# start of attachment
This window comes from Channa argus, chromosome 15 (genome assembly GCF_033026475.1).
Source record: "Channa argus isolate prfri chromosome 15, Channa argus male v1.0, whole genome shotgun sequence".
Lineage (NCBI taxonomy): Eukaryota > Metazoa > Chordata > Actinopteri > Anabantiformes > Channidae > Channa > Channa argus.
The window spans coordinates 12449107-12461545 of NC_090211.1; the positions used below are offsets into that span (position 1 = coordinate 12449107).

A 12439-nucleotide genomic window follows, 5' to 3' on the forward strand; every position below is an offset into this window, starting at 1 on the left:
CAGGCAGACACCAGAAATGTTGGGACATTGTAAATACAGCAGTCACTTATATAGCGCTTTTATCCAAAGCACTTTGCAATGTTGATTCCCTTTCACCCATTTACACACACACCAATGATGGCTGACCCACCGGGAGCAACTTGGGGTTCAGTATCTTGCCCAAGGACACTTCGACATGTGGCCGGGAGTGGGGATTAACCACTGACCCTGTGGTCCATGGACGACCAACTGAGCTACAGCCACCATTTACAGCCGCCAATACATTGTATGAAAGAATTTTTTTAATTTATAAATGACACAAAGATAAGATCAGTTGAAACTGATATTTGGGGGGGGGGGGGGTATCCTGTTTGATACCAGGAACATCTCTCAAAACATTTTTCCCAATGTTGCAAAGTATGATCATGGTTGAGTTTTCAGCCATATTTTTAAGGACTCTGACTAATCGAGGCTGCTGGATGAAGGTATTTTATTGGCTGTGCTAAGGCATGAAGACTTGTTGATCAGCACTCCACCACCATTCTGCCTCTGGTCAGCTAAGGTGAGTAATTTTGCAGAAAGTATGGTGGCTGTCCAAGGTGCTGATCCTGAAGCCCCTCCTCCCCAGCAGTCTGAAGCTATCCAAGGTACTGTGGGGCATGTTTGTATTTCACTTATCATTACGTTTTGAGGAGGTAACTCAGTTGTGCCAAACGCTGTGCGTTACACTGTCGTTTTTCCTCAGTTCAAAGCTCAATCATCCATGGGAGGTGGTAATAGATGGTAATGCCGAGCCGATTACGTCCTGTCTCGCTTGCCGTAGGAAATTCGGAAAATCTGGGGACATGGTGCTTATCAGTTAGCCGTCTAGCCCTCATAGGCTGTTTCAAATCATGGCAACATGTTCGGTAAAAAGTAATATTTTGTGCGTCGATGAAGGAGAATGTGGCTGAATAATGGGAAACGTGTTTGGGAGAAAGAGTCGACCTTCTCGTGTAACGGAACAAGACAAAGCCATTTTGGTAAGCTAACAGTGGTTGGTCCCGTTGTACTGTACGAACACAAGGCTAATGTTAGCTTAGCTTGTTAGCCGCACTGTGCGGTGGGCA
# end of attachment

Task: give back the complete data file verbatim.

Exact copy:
This window comes from Channa argus, chromosome 15 (genome assembly GCF_033026475.1).
Source record: "Channa argus isolate prfri chromosome 15, Channa argus male v1.0, whole genome shotgun sequence".
Lineage (NCBI taxonomy): Eukaryota > Metazoa > Chordata > Actinopteri > Anabantiformes > Channidae > Channa > Channa argus.
The window spans coordinates 12449107-12461545 of NC_090211.1; the positions used below are offsets into that span (position 1 = coordinate 12449107).

A 12439-nucleotide genomic window follows, 5' to 3' on the forward strand; every position below is an offset into this window, starting at 1 on the left:
CAGGCAGACACCAGAAATGTTGGGACATTGTAAATACAGCAGTCACTTATATAGCGCTTTTATCCAAAGCACTTTGCAATGTTGATTCCCTTTCACCCATTTACACACACACCAATGATGGCTGACCCACCGGGAGCAACTTGGGGTTCAGTATCTTGCCCAAGGACACTTCGACATGTGGCCGGGAGTGGGGATTAACCACTGACCCTGTGGTCCATGGACGACCAACTGAGCTACAGCCACCATTTACAGCCGCCAATACATTGTATGAAAGAATTTTTTTAATTTATAAATGACACAAAGATAAGATCAGTTGAAACTGATATTTGGGGGGGGGGGGGGTATCCTGTTTGATACCAGGAACATCTCTCAAAACATTTTTCCCAATGTTGCAAAGTATGATCATGGTTGAGTTTTCAGCCATATTTTTAAGGACTCTGACTAATCGAGGCTGCTGGATGAAGGTATTTTATTGGCTGTGCTAAGGCATGAAGACTTGTTGATCAGCACTCCACCACCATTCTGCCTCTGGTCAGCTAAGGTGAGTAATTTTGCAGAAAGTATGGTGGCTGTCCAAGGTGCTGATCCTGAAGCCCCTCCTCCCCAGCAGTCTGAAGCTATCCAAGGTACTGTGGGGCATGTTTGTATTTCACTTATCATTACGTTTTGAGGAGGTAACTCAGTTGTGCCAAACGCTGTGCGTTACACTGTCGTTTTTCCTCAGTTCAAAGCTCAATCATCCATGGGAGGTGGTAATAGATGGTAATGCCGAGCCGATTACGTCCTGTCTCGCTTGCCGTAGGAAATTCGGAAAATCTGGGGACATGGTGCTTATCAGTTAGCCGTCTAGCCCTCATAGGCTGTTTCAAATCATGGCAACATGTTCGGTAAAAAGTAATATTTTGTGCGTCGATGAAGGAGAATGTGGCTGAATAATGGGAAACGTGTTTGGGAGAAAGAGTCGACCTTCTCGTGTAACGGAACAAGACAAAGCCATTTTGGTAAGCTAACAGTGGTTGGTCCCGTTGTACTGTACGAACACAAGGCTAATGTTAGCTTAGCTTGTTAGCCGCACTGTGCGGTGGGCA